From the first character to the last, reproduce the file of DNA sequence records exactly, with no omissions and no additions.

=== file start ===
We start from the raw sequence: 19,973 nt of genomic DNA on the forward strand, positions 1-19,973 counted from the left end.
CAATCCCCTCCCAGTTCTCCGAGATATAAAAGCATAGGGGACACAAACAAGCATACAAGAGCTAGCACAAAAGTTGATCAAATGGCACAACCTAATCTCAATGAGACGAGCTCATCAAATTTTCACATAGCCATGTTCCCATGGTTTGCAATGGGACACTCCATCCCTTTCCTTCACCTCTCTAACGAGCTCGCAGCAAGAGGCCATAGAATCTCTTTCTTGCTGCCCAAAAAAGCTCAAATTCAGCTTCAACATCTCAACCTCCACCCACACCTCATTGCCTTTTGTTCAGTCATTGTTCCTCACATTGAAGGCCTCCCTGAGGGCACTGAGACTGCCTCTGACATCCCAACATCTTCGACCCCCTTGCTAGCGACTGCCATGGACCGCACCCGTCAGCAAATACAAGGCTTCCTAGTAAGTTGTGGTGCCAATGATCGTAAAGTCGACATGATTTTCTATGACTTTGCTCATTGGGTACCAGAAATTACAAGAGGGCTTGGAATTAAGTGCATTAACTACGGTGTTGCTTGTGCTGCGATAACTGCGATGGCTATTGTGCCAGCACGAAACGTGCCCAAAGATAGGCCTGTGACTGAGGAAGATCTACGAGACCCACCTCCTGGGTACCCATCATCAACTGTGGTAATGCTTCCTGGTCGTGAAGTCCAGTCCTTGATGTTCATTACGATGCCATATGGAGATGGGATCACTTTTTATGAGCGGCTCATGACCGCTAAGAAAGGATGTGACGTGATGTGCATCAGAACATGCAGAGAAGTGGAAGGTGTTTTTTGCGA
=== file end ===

We start from the raw sequence: 19,973 nt of genomic DNA on the forward strand, positions 1-19,973 counted from the left end.
CAATCCCCTCCCAGTTCTCCGAGATATAAAAGCATAGGGGACACAAACAAGCATACAAGAGCTAGCACAAAAGTTGATCAAATGGCACAACCTAATCTCAATGAGACGAGCTCATCAAATTTTCACATAGCCATGTTCCCATGGTTTGCAATGGGACACTCCATCCCTTTCCTTCACCTCTCTAACGAGCTCGCAGCAAGAGGCCATAGAATCTCTTTCTTGCTGCCCAAAAAAGCTCAAATTCAGCTTCAACATCTCAACCTCCACCCACACCTCATTGCCTTTTGTTCAGTCATTGTTCCTCACATTGAAGGCCTCCCTGAGGGCACTGAGACTGCCTCTGACATCCCAACATCTTCGACCCCCTTGCTAGCGACTGCCATGGACCGCACCCGTCAGCAAATACAAGGCTTCCTAGTAAGTTGTGGTGCCAATGATCGTAAAGTCGACATGATTTTCTATGACTTTGCTCATTGGGTACCAGAAATTACAAGAGGGCTTGGAATTAAGTGCATTAACTACGGTGTTGCTTGTGCTGCGATAACTGCGATGGCTATTGTGCCAGCACGAAACGTGCCCAAAGATAGGCCTGTGACTGAGGAAGATCTACGAGACCCACCTCCTGGGTACCCATCATCAACTGTGGTAATGCTTCCTGGTCGTGAAGTCCAGTCCTTGATGTTCATTACGATGCCATATGGAGATGGGATCACTTTTTATGAGCGGCTCATGACCGCTAAGAAAGGATGTGACGTGATGTGCATCAGAACATGCAGAGAAGTGGAAGGTGTTTTTTGCGA